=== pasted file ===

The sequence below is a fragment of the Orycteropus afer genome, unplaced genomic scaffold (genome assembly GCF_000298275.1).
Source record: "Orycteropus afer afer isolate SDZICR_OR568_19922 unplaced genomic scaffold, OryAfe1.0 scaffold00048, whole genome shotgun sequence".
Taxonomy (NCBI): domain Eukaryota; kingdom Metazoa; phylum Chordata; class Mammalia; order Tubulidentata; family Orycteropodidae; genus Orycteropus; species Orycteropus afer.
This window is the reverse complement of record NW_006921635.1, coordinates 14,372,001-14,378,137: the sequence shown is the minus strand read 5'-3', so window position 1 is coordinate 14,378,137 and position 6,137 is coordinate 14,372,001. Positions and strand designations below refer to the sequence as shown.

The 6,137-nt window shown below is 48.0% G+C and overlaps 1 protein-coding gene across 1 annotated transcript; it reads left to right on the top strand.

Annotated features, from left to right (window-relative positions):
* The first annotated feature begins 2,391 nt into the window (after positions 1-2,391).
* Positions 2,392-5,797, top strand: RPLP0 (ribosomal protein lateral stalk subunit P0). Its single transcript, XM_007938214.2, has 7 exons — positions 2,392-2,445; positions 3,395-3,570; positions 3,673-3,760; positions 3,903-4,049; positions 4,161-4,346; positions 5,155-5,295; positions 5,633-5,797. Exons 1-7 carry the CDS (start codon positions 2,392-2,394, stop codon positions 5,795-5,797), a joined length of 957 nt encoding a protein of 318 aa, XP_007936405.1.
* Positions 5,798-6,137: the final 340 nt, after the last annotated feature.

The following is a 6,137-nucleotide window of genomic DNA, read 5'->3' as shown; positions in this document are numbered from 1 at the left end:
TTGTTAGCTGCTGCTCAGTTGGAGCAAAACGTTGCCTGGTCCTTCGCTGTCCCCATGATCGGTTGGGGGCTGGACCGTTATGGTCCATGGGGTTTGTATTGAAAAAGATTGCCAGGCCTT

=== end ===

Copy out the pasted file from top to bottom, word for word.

The sequence below is a fragment of the Orycteropus afer genome, unplaced genomic scaffold (genome assembly GCF_000298275.1).
Source record: "Orycteropus afer afer isolate SDZICR_OR568_19922 unplaced genomic scaffold, OryAfe1.0 scaffold00048, whole genome shotgun sequence".
Taxonomy (NCBI): domain Eukaryota; kingdom Metazoa; phylum Chordata; class Mammalia; order Tubulidentata; family Orycteropodidae; genus Orycteropus; species Orycteropus afer.
This window is the reverse complement of record NW_006921635.1, coordinates 14,372,001-14,378,137: the sequence shown is the minus strand read 5'-3', so window position 1 is coordinate 14,378,137 and position 6,137 is coordinate 14,372,001. Positions and strand designations below refer to the sequence as shown.

The 6,137-nt window shown below is 48.0% G+C and overlaps 1 protein-coding gene across 1 annotated transcript; it reads left to right on the top strand.

Annotated features, from left to right (window-relative positions):
* The first annotated feature begins 2,391 nt into the window (after positions 1-2,391).
* Positions 2,392-5,797, top strand: RPLP0 (ribosomal protein lateral stalk subunit P0). Its single transcript, XM_007938214.2, has 7 exons — positions 2,392-2,445; positions 3,395-3,570; positions 3,673-3,760; positions 3,903-4,049; positions 4,161-4,346; positions 5,155-5,295; positions 5,633-5,797. Exons 1-7 carry the CDS (start codon positions 2,392-2,394, stop codon positions 5,795-5,797), a joined length of 957 nt encoding a protein of 318 aa, XP_007936405.1.
* Positions 5,798-6,137: the final 340 nt, after the last annotated feature.

The following is a 6,137-nucleotide window of genomic DNA, read 5'->3' as shown; positions in this document are numbered from 1 at the left end:
TTGTTAGCTGCTGCTCAGTTGGAGCAAAACGTTGCCTGGTCCTTCGCTGTCCCCATGATCGGTTGGGGGCTGGACCGTTATGGTCCATGGGGTTTGTATTGAAAAAGATTGCCAGGCCTT